In the most general sense, probiotics are healthy bacteria. Unhealthy bacteria are called pathogenic bacteria. The latest science suggests that there are several important reasons to supplement our microbiome (the gut and the organs that aid in digestion) with these probiotics. Because the modern American diet is full of over-processed and sugar-laden foods, it’s almost impossible to get enough good bacteria from the food that we eat. And without a healthy gut, our other physical systems will begin to show stress and disease more easily. Here are some reasons to start a probiotic regimen now:
It improves mood:
This is the time of year that S.A.D. (Seasonal Affective Disorder) is most prevalent. It’s also the time of year that holiday and family related stress is at its highest. Researchers from the Netherlands recently discovered that of the 40 people they studied for four weeks, those on probiotics had less negative thinking and stress.
It improves overall digestion:
This is the time of year when we typically eat the richest, and most fattening foods. A probiotic can help us digest those not so healthy dishes and also help us jumpstart a weight-loss program at the beginning of they year.
It helps bodies detox:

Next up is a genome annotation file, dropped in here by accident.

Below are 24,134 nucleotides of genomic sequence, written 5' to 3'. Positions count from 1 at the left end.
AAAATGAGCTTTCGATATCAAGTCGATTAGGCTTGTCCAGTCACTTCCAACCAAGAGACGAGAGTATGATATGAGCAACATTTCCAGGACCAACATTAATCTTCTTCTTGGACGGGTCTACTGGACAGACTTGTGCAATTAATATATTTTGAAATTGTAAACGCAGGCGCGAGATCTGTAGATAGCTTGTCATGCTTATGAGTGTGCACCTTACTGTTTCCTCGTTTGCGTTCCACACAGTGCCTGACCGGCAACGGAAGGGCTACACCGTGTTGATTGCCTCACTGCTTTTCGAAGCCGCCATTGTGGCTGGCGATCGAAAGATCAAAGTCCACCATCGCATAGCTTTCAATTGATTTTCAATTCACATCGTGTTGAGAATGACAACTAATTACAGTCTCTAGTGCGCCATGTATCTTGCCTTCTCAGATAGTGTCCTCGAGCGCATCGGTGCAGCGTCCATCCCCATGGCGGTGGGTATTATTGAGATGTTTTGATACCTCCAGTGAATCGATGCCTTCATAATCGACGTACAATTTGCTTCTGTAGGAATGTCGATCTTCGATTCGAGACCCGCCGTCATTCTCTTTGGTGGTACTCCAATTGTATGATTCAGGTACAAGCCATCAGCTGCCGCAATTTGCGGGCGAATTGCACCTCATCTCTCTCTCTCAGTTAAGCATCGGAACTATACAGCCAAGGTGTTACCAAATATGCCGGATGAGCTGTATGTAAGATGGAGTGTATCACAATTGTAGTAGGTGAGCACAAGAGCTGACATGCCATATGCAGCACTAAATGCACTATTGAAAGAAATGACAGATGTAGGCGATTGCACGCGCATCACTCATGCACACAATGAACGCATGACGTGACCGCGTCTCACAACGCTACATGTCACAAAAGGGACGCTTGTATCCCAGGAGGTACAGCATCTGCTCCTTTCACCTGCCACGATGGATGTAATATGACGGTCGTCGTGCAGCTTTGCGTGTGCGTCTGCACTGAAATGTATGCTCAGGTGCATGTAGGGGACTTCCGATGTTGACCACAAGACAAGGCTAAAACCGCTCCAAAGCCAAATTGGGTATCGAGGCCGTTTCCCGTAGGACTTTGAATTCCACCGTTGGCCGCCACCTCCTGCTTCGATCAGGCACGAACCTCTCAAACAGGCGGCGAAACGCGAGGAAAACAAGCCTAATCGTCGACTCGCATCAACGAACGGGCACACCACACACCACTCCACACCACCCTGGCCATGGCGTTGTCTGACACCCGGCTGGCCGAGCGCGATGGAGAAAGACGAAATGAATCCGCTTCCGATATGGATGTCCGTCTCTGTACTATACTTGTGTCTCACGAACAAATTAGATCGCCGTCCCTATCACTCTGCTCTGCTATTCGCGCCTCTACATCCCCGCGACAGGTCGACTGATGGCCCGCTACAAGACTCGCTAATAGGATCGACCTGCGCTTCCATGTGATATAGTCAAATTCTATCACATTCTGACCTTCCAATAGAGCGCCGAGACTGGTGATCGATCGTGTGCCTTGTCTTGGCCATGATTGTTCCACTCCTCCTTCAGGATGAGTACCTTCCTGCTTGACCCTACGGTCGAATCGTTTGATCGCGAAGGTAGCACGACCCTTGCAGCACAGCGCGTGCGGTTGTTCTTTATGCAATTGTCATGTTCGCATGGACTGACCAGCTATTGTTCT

Several studies have shown that a variety of probiotics help the body with modern day toxic overload, including pesticide and heavy metal exposure.
It helps break down gluten:
Now that some of the proteins in wheat (including gluten) are no longer digestible, healthy probiotic bacteria can help break down the proteins our bodies can’t.
It improves behavior in kids with ADD:
Several studies have shown the correlation between the behavior of kids with ASD and ADD and the level of good bacteria in the gut. Probiotics also aid in the lessening of gut permeability – a common problem with kids who have brain disorders.
Several other studies have explored the overall relationship between gut health and Parkinson’s Disease, Alzheimer’s and even the prevalence of colds and flus. One thing that most herbalists and naturopaths agree on is the importance of a refrigerated probiotic for maximum effectiveness. A July 2015 study from Nutritional Outlook reported that almost 20% of store-bought brands of shelf-stored probiotics actually contained no viable probiotics at all.
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